Finding the idiomattic approach to using Reflux.js.
Please, treat these as heuristics, because:
- I do not necessarily know what I'm talking about.
- Idioms are not always the best way to break down a problem.
- New Data always enters through actions
- Actions represent one half of the Public API of your business domain.
- Actions do no modelling, Stores do.
- Do not listen to stores (although stores can trigger actions)
- Where the business domain model belongs
- Can contain state
- Stores can be dependent on multiple events occuring
- from actions
- from other stores
- Shared modelling should be composed into mixins
- Emit events so that views and other stores can react to changes.
- Emit action events so that other dataflows can be triggered. I have some concerns
- Are dumb or smart
- Smart == ViewController
- Map view events to Actions
- Call Actions during component lifecycle - e.g. componentWillMount
- Map Store Events to setState, causing invalidation
- Dumb == Business Domain Free components, they talk about UI things, not business things
- Know nothing of your Actions or stores
- Are mutated via parent 'ViewControllers' setting proprties or state.
New data can:
- Result from user actions
- Result from service results
- Result from domain changes (eg the hashchange event)
Even without new data, if the view wants state to change (eg SomeThing.toggleSelected), do so through actions.
Your business domain get's a clear public API comprised of:
- Actions: which are the only cause for state mutation.
- Store Events: which allow ViewControllers to respond to changes in state
- Store State: Which allows views to refresh based on state regardless of wether store events occured
I'm not sure about reading state from the stores. It might be possible to avoid using it in views, and keep the interface very narrow indeed.
From An Issue where Spoike discusses typical store->component updates and shared behaviour.
triggerpasses the arguments over to the listeners... and I personally prefer to pass all the data that the components need through the event. I have passed the store itself (for quick prototype hacks) and use setters and getters. Both approaches are equal valid implementations and I don't want to enforce one over the other.
However I don't personally encourage the latter approach (of setters and getters on the store) since that usually has been a slipper slope to create stores that are "god classes". "God class" or "big ball of mud" are anti-patterns that I like to avoid.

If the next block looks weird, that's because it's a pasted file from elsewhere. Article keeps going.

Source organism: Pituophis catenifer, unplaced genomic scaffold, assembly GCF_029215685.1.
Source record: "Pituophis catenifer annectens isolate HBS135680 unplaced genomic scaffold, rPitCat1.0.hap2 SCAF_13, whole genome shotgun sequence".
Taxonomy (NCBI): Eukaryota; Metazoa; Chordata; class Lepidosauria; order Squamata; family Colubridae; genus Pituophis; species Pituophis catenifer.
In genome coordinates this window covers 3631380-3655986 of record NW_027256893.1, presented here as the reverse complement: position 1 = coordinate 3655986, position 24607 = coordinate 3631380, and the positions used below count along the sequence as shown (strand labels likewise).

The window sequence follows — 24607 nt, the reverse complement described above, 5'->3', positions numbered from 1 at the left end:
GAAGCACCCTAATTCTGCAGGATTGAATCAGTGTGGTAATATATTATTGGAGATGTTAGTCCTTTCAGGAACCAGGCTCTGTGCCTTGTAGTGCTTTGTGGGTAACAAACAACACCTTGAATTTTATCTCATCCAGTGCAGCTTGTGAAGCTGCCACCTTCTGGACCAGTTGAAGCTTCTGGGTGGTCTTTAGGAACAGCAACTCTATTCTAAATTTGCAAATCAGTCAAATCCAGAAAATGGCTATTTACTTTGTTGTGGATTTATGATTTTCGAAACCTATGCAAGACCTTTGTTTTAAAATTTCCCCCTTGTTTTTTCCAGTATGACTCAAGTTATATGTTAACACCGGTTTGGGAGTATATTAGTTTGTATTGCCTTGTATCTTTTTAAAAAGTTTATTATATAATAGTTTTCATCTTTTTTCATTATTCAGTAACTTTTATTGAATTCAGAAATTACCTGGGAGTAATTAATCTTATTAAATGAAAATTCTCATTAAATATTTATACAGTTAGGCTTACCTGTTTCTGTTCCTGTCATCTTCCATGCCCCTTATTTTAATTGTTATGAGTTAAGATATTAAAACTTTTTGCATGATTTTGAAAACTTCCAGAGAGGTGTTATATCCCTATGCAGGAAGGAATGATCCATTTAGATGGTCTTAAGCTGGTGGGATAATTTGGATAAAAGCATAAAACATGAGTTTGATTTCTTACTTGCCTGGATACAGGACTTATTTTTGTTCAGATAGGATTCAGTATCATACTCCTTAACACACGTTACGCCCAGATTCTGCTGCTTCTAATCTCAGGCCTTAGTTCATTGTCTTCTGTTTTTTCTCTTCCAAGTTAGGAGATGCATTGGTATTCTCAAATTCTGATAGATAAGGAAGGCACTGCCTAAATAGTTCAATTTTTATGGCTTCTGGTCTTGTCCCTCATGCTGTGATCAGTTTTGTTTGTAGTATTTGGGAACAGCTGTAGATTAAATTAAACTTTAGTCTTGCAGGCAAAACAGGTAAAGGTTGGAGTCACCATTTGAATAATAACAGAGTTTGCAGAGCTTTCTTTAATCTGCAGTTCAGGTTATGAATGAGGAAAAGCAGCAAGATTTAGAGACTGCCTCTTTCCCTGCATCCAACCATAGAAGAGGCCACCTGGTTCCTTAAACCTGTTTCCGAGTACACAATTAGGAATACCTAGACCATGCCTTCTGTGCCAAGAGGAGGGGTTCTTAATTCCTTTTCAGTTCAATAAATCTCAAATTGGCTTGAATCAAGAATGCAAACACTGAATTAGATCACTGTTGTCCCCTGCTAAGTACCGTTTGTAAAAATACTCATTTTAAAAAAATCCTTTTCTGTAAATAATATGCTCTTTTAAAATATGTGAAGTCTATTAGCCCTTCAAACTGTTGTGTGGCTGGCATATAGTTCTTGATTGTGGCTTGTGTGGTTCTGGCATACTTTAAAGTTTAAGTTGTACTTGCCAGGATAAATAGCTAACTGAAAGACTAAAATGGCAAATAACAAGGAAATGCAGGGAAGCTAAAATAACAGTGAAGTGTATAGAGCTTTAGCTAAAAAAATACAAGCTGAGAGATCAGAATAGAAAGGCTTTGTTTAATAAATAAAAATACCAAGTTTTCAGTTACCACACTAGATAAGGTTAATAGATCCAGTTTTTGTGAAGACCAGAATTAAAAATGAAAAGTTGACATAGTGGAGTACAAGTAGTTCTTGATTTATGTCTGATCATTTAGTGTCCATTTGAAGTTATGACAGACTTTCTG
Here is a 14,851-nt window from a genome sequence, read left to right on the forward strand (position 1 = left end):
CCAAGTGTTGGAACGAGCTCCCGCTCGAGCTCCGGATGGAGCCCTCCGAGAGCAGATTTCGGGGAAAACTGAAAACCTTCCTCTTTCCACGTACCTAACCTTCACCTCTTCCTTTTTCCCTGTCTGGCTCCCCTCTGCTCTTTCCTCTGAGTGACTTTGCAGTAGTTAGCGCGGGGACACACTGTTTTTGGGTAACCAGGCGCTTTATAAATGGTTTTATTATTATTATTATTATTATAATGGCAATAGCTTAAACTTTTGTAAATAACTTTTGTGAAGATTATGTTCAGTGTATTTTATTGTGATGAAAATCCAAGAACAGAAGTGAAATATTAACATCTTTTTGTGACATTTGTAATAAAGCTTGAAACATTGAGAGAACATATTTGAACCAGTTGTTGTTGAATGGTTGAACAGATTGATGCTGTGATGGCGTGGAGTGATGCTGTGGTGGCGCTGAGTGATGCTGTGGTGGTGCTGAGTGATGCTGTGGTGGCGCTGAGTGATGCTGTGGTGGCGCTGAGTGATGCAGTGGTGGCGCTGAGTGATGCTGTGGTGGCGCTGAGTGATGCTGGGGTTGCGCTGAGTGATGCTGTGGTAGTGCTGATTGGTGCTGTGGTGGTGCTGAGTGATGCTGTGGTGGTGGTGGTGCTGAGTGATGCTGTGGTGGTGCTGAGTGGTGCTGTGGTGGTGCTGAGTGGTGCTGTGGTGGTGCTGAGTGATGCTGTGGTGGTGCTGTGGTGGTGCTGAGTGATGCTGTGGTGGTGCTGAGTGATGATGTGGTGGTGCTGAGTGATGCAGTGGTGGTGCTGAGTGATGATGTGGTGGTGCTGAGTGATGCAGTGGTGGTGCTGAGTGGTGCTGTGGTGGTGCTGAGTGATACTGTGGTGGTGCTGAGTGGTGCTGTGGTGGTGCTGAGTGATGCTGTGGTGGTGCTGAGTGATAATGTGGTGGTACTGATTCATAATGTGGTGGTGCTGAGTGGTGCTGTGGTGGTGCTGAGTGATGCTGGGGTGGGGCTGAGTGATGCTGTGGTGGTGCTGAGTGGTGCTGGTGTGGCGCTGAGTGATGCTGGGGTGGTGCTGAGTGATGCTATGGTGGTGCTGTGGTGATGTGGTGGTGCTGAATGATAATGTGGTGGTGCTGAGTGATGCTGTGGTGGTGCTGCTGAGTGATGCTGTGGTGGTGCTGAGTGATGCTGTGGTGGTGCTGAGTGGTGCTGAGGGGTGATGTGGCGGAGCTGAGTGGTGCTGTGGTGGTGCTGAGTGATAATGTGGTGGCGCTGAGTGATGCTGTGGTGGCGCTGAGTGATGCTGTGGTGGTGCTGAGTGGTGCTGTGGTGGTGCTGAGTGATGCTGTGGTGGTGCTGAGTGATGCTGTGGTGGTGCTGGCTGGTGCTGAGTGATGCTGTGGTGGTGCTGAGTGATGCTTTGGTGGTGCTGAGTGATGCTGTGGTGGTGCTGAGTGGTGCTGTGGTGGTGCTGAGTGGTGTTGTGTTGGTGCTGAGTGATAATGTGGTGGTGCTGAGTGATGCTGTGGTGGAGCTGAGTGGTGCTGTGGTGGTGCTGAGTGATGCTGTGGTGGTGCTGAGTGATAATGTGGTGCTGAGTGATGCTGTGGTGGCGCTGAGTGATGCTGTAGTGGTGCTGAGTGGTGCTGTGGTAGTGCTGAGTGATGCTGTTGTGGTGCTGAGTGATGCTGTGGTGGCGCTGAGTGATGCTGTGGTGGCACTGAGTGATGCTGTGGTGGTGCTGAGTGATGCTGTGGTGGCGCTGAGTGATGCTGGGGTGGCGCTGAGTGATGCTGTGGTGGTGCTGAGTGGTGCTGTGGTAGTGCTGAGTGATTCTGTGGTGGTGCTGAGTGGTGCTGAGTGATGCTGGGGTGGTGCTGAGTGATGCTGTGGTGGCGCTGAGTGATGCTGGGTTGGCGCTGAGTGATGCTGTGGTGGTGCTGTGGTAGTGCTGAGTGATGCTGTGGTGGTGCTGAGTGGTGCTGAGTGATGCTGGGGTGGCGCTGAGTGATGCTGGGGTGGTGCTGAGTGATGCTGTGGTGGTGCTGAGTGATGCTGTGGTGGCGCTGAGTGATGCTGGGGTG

As to how to reuse, I use mixins when applicable. If you think about them as traits, it makes it easy to attach functionality that you may want to reuse. If you need to add common methods to all stores you may add them to the
Reflux.StoreMixinwhich is used during creation of stores.
It seems that the practice is to bring all your inital state and/or service state into stores, and then map reduce through stores to end up with calculated data representations your views can consume easily.
Regarding the kind of data in stores
As far as Flux goes is it okay to store the global var map = Object instance inside a store as a plain JS variable and then have a getter/setter action to get that map instance across multiple components in my app, including Maps component itself?
Sure, if that works for you then it is okay. Stores are supposed to hold all the data that the components need between each other.
I'm of the opinion that you would try to avoid storing a whole map component (google map object), and have a controller view share it's state with the business model through busines-centric actions. This way you find yourself modelling your domain, not Googles.
Stores triggering actions
This one seems like it could become hard to reason about.
My concern is that this would introduce an action that:
- is triggered without new information being introduced into the business modelling
- is possibly only a 'sub-flow' of the public API, making it something that views would never directly consume, ergo, not a Public API
I want to use these, they seem valuable.
There is a discussion here
Don't model in actions
Actions are the cause, stores are the effect.
- Don't read state from a store in an action, that sounds like we're mixing business logic in actions.
- Don't respond to the payload from components triggering the action, that's also business logic.